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Why Can't I Memorize My Bagpipe Tune?!

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How long does it take you to learn a tune? Do you work on it for weeks without much progress? Does it take you months to memorize a new tune and still have parts that cause your fingers to stumble?

Join us as Andrew walks you through a simple process to learn a tune. Practicing is not enough. Follow this foolproof method to have any tune up and running in one week!

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Class Transcription:

Let's talk about layers of learning a part of a tune. Anybody remember the layers? All right. The best thing you can do, or the proper way to learn a tune, is in layers phase by phase. Okay? So this goes for each part at Dojo U as well. Even as an ultra advanced super genius world champion, this guy. Even as a super advanced world champion dude, we still do this in layers. The layers are compressed. The naked eye might not be able to detect that we are learning the tune in layers, but we are.

What are the layers? Does anybody remember? Cool, Beth. I like that. Layer one is basic monotone rhythm. What does monotone mean in this case? It just means we're not even worried about the melody yet, we're just worried about our ability to play through the rhythm. So the high level hornpipe this week, the rhythm is a little bit strange. We've got to make sure we have that down. (singing)

Something like that, right? And that's tricky. There's a lot of different rhythms switching back and forth. Well, there's only three of the different rhythms switching back and forth, and really, for the most part, only two. But we got to get used to it. We've got to get used to that rhythm, okay? That's layer one. Before you do anything else, you should be addressing layer one and making sure all the rhythms make sense to you.

What's the next layer? Any takers? Beth has already answered so she is disqualified from future answering. Jennifer says, "Sing the melody and get it stuck in your head." Well, that's two. But yeah, sing the melody. If you cannot sing it, you cannot play it. Okay? And you don't have to be like a major opera singer. It's not that kind of singing, okay. But this first part of high level would go. (singing)

I had a couple little hiccups there when I sang it, so I should move to the next step. No. Let's get rid of those hiccups, okay. We should just be able to sing this naturally. (singing) You may notice I'm not looking at any music there because I've memorized this tune, certainly the first couple parts of it, long ago. So now it's just kind of stuck in my head and it's easy to sing easily.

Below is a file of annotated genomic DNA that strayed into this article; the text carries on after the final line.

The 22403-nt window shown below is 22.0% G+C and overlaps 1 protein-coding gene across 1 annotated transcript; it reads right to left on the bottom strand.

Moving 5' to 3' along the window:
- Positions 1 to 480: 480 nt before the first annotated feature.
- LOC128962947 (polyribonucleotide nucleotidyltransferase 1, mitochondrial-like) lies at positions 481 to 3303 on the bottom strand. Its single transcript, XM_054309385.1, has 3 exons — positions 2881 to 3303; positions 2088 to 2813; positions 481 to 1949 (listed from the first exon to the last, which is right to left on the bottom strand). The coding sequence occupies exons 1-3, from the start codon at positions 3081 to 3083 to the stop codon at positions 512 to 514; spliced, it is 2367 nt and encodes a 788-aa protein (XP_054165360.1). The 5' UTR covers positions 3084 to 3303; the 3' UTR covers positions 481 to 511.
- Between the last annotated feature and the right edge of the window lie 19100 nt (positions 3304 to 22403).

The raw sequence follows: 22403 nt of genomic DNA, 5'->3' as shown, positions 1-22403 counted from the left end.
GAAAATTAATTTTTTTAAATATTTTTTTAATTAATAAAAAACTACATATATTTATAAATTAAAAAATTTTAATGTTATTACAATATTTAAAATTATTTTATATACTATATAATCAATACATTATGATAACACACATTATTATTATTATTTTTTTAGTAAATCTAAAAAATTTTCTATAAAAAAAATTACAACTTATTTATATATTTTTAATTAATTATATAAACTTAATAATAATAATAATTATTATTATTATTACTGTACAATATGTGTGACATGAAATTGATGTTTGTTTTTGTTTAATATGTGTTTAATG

What's the next layer of the learning onion after I can sing the melody really naturally? Get it stuck in your head. What's another way of saying get it stuck in your head? John says, "Start memorizing." I would go one step further and just say, "Memorize it." Okay? Memorize how the tune goes. Memorize this singing of the tune. Now you look at the mission of the week and it says, "Don't necessarily memorize." But if it were me, I would just memorize it. How much easier is it going to be to memorize something that you're just humming verses that you have to play on the entire full instrument with all those complicated embellishments? What's going to be easier, memorizing it now or memorizing it later?

And then what's the key to having a great performance of any kind anywhere, right? The key is to truly manifest your intention on our instrument. So our intention sure as heck better be a memorized version of the tune in our minds, right? So now is the right step for memorization. Memorize it. So if it were me, on Friday the new tune comes out, I would find a little bit of time to tap through the rhythms, get the tune singing in my brain, and then I would sing that puppy all day Saturday. (singing)

Right? Now what's the next thing that we do? I'll just speed it up. Next thing we do is we play it simplified. All right? And then the final thing that we do is play the fully embellished version. Okay? And this is the right way to approach learning a tune. Oh yeah, of course building the tune up. But you could build the tune up at different steps, right? So you can build the tune when you're doing the basic rhythm, and then you can build it when you're using the melody. The tune building process is probably the best tool for learning the tune.

And it turns out there are no other doublings other than that D throw at the end of the part. So there you go. I'm good.

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Andrew Douglas Andrew is a prolific practitioner of the bagpipe, having been active at the highest level of pipe bands, solo competition, teaching, and creative endeavors for the past 20 years. He's also the founder and creator of Dojo U and of PipersDojo.com

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